| Venice saved by the loyalty of her subject lands and
  | the dissensions of her foes.

Venice had now lost all her acquisitions made during the fifteenth
century, and seemed doomed to be confined again to her lagoons; nay,
Maximilian even spoke of taking the city itself and dividing it into
four districts among the confederates. But the Emperor as usual
counted without his host. Neither Ferdinand nor Julius were willing
to press matters so far; they stayed their hand, while Louis, having
attained his object, withdrew to Milan, and then to France. In the
conquered territories, more especially in those claimed by Maximilian,
a reaction now took place in favour of the republic of St. Mark. The
nobles had easily deserted Venice, but now the lower classes in town
and country rose in her defence. The Senate regained courage. By a
majority of one vote it was decided to resume the offensive, and,
on July 17, Padua was re-taken. The law which forbade the Venetian
nobility to serve on the mainland was revoked, and one hundred and
seventy-six young nobles, headed by the sons of the Doge, Loredano,
marched to the defence of the recovered city. Maximilian at last
determined to come in person, and laid siege to Padua with a large
army composed not only of Germans, but of Spanish auxiliaries, and
reinforced by a French contingent. But the French and Germans were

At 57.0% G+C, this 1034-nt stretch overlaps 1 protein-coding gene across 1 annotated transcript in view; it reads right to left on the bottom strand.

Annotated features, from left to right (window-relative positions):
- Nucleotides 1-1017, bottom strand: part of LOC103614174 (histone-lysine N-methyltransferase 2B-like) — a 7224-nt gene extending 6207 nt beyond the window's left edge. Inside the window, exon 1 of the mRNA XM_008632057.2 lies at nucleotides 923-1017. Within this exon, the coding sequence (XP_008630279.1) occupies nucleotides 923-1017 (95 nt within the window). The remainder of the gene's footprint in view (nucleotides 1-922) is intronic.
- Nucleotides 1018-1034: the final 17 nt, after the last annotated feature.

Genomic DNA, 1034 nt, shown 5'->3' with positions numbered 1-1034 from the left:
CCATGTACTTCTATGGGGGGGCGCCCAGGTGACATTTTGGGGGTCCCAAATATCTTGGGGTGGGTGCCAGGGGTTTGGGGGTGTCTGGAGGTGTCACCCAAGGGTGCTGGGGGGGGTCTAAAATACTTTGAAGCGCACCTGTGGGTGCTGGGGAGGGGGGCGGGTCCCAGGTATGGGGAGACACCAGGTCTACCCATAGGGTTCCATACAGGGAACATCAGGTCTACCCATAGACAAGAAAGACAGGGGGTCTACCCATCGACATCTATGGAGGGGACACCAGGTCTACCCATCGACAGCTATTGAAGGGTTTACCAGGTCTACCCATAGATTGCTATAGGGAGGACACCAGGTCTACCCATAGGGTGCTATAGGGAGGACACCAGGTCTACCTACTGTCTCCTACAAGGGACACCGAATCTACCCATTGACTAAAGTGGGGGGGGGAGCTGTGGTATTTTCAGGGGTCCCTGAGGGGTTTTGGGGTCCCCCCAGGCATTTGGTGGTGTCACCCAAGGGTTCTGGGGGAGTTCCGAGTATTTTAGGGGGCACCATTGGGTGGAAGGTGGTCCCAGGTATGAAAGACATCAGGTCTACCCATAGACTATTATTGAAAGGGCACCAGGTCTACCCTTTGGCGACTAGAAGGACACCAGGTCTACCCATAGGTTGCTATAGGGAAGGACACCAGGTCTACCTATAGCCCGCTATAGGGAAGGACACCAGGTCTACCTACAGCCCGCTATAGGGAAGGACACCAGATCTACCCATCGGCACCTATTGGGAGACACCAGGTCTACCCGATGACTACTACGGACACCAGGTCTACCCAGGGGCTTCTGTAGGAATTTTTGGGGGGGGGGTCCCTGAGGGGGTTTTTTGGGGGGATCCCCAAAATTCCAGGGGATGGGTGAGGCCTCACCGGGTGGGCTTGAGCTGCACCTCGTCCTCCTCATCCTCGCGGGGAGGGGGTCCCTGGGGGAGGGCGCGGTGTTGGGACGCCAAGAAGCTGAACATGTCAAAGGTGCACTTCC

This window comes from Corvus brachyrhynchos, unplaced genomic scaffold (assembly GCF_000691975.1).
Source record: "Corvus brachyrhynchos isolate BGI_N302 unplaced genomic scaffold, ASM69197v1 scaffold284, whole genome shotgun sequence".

not on the best of terms. The French knights, when ordered to storm
the breach on foot, demanded that they should be joined by the German
men-at-arms, and not be left to fight side by side with low-born
lansquenets, and the German knights refused to serve on foot at
all. At last Maximilian, passing as was his wont from overweening
confidence to blank despair, raised the siege, October 3, 1509, and
recrossed the Alps, to hear that Vicenza had also revolted, and
recalled the Venetian troops.

Unable to defeat the Venetians in open battle, or to take their
cities, Maximilian ordered their territories to be ravaged, and a
cruel war of pillage and of massacre went on in Friuli throughout
the winter of 1509-10. On one occasion, six thousand men, women, and
children were suffocated in a cave near Vicenza. Such cruelties could
only serve to convince the people of the superiority of the Venetian
rule.

Venice was now to be saved by the dissensions of her enemies. Julius
II. had hitherto been the most bitter of her foes, and had supported
the League not only by arms, but by excommunication. Yet he had always